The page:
That the Popular Party (PP) was completely alone in the parliamentary vote to approve the government’s latest austerity measures — including the increase in VAT and the cuts to public workers’ salaries and unemployment benefits — illustrates the political stalemate that has been reached in the management of Spain’s economic and financial crisis. With his party’s absolute majority, Prime Minister Mariano Rajoy can pass whatever he wants, but this method does not help to create confidence. The costs of financing Spain’s debt are higher than ever and the country faces the prospect of being excluded from the bond market.
There are other alarming signs. Congress has yet to discuss the terms of the bailout for Spain’s banking system, whereas the German parliament did so on Thursday when it held its 10th debate in the past two years on the future of the euro. Finance Minister Wolfgang Schäuble overcame the reluctance on the part of Chancellor Angel Merkel’s party to sign up to the 100-billion-euro rescue package for Spain, the documents pertaining to which have been made public by the Dutch, Finnish and German governments, but not that of Spain.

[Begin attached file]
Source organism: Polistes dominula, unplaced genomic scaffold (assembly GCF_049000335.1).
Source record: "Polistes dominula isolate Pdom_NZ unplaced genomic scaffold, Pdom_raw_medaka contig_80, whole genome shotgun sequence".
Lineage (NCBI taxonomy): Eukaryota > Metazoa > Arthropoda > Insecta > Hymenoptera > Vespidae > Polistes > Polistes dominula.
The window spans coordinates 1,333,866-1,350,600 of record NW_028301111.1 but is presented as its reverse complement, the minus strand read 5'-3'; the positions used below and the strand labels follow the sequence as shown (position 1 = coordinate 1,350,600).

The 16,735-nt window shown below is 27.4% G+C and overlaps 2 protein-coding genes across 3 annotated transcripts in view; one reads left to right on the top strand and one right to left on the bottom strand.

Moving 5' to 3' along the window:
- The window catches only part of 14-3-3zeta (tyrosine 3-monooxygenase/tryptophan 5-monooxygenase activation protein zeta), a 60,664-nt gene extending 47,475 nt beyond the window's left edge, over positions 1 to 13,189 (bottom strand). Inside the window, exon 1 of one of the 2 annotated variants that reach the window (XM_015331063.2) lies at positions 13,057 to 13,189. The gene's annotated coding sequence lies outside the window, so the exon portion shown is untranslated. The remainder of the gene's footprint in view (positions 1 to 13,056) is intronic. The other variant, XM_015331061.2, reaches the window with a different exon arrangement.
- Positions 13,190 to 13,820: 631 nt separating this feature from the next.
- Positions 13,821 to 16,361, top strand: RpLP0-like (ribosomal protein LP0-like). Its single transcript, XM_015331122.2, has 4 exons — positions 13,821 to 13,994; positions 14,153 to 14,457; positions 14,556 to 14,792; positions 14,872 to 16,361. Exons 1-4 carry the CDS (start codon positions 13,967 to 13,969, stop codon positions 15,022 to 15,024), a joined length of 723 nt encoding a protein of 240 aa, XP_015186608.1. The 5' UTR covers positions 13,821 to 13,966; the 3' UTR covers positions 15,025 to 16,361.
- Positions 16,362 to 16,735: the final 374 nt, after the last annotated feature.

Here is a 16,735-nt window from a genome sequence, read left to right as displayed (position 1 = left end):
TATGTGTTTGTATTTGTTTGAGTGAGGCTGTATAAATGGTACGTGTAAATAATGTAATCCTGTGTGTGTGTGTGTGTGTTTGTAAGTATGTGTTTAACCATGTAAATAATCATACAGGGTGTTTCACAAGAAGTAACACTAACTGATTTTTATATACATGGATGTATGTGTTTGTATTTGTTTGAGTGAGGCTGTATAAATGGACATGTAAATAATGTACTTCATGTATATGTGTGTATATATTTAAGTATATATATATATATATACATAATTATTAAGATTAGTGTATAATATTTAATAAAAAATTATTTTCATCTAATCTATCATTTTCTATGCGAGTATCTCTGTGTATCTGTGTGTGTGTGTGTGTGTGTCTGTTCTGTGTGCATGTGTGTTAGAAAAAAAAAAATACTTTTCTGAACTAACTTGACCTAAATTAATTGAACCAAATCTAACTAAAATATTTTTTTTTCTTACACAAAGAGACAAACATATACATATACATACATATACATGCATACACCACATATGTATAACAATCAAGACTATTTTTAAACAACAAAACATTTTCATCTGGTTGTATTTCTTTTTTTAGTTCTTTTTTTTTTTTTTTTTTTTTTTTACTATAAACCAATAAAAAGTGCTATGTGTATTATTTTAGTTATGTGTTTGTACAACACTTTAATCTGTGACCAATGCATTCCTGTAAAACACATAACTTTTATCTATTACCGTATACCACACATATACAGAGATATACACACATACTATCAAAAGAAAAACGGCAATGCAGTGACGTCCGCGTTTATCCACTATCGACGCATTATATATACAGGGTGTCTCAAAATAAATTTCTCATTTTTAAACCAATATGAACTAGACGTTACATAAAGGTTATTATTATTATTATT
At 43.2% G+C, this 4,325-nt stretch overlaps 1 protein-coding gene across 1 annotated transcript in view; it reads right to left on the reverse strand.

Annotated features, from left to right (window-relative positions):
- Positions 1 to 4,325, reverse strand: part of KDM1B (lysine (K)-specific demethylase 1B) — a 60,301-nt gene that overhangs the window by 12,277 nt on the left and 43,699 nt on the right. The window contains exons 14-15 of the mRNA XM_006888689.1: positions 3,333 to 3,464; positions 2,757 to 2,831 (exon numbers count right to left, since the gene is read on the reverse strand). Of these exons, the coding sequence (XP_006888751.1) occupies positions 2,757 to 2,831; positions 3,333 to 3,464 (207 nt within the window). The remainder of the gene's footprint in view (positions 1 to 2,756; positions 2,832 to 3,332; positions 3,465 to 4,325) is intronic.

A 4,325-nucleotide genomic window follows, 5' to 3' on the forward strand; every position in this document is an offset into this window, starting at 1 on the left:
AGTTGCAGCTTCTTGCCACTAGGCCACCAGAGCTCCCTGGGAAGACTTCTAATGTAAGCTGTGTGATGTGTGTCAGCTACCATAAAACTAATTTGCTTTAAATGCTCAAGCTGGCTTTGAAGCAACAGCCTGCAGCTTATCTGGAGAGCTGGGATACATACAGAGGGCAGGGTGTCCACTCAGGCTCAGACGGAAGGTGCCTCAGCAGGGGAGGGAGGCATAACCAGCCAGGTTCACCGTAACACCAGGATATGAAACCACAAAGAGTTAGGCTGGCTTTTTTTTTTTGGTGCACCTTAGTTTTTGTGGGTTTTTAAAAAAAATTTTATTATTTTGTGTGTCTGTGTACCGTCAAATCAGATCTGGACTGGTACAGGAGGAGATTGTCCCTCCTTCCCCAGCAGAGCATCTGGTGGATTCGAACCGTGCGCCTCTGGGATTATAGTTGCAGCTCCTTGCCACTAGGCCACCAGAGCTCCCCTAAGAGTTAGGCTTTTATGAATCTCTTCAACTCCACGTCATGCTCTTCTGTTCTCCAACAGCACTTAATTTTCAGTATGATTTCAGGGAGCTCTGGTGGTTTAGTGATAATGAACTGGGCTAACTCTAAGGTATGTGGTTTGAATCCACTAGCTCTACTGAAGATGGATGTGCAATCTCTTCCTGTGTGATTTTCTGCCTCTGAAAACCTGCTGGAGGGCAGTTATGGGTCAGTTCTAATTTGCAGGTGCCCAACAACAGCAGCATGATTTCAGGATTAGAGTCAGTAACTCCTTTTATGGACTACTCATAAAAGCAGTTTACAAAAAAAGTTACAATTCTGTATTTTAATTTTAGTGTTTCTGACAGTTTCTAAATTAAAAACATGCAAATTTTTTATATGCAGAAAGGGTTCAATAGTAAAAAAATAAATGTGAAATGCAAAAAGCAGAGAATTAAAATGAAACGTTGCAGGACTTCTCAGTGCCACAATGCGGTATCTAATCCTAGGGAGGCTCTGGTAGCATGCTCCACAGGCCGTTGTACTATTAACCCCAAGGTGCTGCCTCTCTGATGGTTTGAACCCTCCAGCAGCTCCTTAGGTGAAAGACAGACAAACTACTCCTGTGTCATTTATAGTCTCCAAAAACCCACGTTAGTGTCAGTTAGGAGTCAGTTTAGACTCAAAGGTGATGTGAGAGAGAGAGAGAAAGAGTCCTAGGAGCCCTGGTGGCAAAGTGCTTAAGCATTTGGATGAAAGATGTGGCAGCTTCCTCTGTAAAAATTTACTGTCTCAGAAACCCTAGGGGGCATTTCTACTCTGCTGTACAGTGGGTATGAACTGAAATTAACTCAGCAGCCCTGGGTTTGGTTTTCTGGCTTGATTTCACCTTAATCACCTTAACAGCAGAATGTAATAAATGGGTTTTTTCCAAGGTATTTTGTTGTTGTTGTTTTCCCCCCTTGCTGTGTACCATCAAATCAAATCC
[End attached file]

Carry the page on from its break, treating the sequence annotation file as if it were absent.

Meanwhile, the lack of positive results stemming from government policy deepens the overall sense of uncertainty. So much so that Finance Minister Cristóbal Montoro chose to emphasize publicly the near-empty state of the Treasury’s coffers on the eve of a sovereign debt auction in which Spain ended up paying record levels of interest. This gaffe came on top of a series of mixed messages from the government, which one month says it will not be raising taxes any further only to announce a generalized hike in VAT the next. Rajoy’s administration oscillates between shows of national pride in the face of Brussels and attempts to hide the conditions that the European aid package will impose on our financial system. Because of the lack of coordination between Montoro and Economy chief Luis de Guindos, it would be useful to have a deputy prime minister specifically put in charge of economic issues who would attempt to correct this flip-flopping on policy.
Rajoy should also clarify whether he is set on his solitary path or still wishes to reach an inter-party pact on his economic reforms. No opposition grouping gave its support to the battery of measures presented to Congress on Thursday. Socialist leader Alfredo Pérez Rubalcaba criticized the government’s chosen austerity options and expressed his regret that Rajoy had not accepted his offer of dialogue made the previous week.
But it would appear that the government is not interested in consensus, an impression borne out by its insistence on blaming the current situation squarely on the inheritance it received from the previous Zapatero administration. This is merely playing to the gallery and conveniently ignores the fact that seven months of PP rule have not served to reduce Spain’s deficit. It is increasingly urgent that the government provide genuine leadership to fight within Europe against the restrictions that are strangling the Spanish economy. It is time to offer an image of a country that is aware of the plight in which it finds itself and is united behind a plan to exit the crisis. A plan for growth.